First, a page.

Unlike the water, carbon, and nitrogen cycles, the phosphorus cycle does not have an atmospheric component (Figure 23.16). Instead, the reservoir for phosphorus is sedimentary rock, where it is found as phosphate ions. The cycle begins when erosion caused by rainfall or runoff from streams dissolves the phosphates in the rocks. The dissolved phosphate is readily absorbed by producers and incorporated into their biological molecules. When animals eat the plants, the phosphates are passed through food webs. Decomposers return the phosphates to the soil or water, where they become available to plants and animals once again. Much of the phosphate is lost to the sea. Although some of this phosphate may cycle through marine food webs, most of it becomes bound in sediment. The phosphates in sediment become unavailable to the biosphere unless geological forces bring the sediment to the surface.

FIGURE 23.16. The phosphorus cycle. Phosphates dissolve from rocks in rainwater. They are then absorbed by producers and passed to other organisms in food webs. Decomposers return phosphates to the soil. Some phosphates are carried to the oceans and eventually deposited in marine sediments. The width of the arrow indicates the relative contribution of the process to the cycle.

Eutrophication. Human activity is also disturbing the phosphorus and nitrogen cycles. Inadequate nitrogen and phosphorus in the soil can slow plant growth. For this reason, many crops are fertilized with synthetic preparations containing both nitrogen (as ammonium) and phosphates. Phosphates from fertilizer can wash into nearby streams, rivers, ponds, or lakes in runoff. Fertilizer runoff is one cause of eutrophication, the enrichment of water in a lake or pond by nutrients. The nutrient boost can lead to an explosive growth of photosynthetic organisms, such as algae in deeper water and weeds in shallow areas. When these organisms die, their remains accumulate at the bottom of the lake. Decomposers then thrive, depleting the water of dissolved oxygen. Gradually, fish, such as pike, sturgeon, and whitefish, which require higher oxygen concentrations in the water, are replaced by species such as catfish and carp that can tolerate lower levels of dissolved oxygen. Eventually, the oxygen depletion can kill all fish and bottom-dwelling life.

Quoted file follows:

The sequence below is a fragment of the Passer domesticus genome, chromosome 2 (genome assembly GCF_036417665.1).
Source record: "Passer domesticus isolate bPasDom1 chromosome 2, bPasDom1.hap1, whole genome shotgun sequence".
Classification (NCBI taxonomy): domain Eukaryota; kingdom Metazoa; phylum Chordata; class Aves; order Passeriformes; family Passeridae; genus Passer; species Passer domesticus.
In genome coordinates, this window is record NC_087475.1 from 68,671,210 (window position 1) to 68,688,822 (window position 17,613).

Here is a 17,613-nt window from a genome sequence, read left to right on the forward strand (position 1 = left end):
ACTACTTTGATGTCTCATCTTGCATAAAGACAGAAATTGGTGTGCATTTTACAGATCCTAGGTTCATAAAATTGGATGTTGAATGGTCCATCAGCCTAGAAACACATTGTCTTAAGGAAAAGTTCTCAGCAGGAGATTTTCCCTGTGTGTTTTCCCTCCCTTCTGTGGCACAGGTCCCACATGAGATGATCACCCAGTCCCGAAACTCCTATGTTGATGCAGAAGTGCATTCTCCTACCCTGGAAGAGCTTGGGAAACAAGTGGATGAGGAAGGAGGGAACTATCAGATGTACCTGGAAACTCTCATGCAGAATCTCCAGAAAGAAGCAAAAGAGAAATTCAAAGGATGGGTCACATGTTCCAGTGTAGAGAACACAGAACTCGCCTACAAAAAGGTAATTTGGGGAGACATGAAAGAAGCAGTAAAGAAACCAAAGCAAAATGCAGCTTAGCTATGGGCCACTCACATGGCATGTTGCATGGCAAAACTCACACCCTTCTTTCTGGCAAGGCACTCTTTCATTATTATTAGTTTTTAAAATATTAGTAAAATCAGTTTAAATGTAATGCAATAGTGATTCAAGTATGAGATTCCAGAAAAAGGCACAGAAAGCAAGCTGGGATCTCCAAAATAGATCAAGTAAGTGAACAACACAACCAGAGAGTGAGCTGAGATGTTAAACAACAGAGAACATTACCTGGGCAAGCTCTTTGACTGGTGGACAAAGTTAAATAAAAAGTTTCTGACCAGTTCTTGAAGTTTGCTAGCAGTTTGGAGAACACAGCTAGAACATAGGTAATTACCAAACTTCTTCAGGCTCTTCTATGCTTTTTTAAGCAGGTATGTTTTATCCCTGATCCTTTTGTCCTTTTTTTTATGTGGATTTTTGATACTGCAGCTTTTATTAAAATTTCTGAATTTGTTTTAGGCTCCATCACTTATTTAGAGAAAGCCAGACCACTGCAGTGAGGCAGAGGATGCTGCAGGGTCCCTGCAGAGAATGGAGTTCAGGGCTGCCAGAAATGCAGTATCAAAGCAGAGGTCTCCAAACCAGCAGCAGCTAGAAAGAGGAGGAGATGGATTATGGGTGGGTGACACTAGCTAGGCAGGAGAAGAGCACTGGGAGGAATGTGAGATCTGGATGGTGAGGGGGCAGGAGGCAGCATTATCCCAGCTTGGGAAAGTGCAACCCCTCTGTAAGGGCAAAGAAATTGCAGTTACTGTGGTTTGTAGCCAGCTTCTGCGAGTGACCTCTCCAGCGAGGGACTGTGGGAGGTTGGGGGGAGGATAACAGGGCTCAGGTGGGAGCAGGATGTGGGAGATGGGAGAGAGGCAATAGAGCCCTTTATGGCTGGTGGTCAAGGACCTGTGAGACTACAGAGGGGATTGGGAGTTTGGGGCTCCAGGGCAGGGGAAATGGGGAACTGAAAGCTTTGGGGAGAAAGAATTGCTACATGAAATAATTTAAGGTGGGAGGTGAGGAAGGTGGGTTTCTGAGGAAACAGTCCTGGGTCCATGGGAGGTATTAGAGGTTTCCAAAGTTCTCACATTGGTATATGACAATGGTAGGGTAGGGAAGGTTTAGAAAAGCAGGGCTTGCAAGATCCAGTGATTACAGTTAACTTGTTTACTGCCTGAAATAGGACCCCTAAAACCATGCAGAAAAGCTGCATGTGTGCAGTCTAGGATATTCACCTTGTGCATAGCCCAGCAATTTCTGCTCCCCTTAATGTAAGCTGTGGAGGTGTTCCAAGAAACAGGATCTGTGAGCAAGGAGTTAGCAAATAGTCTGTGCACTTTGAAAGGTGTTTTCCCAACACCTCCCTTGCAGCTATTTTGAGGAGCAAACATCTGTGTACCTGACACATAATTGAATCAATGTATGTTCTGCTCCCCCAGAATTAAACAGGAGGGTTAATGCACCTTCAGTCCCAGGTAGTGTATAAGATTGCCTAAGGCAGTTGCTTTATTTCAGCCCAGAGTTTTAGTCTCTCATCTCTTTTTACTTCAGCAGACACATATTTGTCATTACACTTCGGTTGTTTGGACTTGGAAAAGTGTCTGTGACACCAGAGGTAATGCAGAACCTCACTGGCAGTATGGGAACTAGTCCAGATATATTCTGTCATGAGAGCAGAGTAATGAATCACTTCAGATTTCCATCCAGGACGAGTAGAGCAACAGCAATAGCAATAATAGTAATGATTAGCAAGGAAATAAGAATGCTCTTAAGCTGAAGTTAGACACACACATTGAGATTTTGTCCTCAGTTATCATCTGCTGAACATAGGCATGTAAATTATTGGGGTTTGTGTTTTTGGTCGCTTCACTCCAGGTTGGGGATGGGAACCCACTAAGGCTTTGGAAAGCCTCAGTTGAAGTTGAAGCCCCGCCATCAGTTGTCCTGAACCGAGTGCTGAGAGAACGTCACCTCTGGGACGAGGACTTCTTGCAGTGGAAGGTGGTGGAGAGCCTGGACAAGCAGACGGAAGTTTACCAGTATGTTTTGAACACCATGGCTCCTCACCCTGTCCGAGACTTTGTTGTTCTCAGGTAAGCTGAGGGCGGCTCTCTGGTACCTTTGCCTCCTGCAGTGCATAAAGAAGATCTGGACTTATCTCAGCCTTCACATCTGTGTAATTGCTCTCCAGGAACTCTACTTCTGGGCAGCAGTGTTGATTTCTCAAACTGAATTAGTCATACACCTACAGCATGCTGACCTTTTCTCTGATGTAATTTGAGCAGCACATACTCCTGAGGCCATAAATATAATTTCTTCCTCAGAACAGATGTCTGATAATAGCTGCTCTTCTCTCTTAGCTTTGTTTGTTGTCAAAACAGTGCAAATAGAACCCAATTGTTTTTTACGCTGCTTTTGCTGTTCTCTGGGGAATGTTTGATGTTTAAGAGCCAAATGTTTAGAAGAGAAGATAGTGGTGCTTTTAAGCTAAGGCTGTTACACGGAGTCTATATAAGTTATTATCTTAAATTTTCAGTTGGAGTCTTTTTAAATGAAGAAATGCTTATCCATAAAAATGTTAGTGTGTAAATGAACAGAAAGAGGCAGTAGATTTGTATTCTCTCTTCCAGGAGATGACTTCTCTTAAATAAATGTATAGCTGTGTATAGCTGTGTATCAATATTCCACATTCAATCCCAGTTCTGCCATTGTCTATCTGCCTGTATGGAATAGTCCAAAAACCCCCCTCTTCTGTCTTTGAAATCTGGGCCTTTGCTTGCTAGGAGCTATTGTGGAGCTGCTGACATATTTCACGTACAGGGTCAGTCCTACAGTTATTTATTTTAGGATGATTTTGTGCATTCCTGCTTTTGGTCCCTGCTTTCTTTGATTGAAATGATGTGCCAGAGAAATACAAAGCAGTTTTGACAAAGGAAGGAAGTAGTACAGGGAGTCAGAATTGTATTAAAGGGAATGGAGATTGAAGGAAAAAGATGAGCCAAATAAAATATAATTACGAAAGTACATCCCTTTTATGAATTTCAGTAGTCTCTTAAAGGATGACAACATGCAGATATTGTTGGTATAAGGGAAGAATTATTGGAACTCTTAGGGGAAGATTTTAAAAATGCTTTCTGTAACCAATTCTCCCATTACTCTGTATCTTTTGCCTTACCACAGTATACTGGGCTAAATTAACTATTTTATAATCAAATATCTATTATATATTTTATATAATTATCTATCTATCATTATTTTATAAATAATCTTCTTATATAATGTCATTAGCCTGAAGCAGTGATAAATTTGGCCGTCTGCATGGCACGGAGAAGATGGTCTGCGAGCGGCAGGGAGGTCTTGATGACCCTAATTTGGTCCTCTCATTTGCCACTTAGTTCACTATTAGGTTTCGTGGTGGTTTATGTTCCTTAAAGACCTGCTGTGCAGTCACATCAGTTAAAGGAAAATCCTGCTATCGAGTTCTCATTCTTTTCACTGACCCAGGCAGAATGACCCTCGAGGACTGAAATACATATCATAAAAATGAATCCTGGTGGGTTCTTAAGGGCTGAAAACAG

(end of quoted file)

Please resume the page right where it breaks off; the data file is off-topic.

Eutrophication is not just a problem in lakes and ponds; there are now more than 400 coastal regions of oceanic dead zones, regions where marine life can't survive. The dead zones are caused by fertilizer runoff, which increases available nutrients for algae, and by global climate change, which increases the temperature of the top, well-oxygenated layer of the water, and prevents mixing with the lower, less-oxygenated layers. One of the largest dead zones is in the Gulf of Mexico. This dead zone, which is sometimes the size of New Jersey, is caused by the fertilizer runoff from the farms in the Midwest that is carried to the Gulf by the Mississippi River.

What would you do?

The nitrates that cause the dead zone in the Gulf of Mexico come from farms along the upper Mississippi River, but the results are experienced by the people living along the coast of the Gulf. Who do you think should be financially responsible for addressing this problem? Why?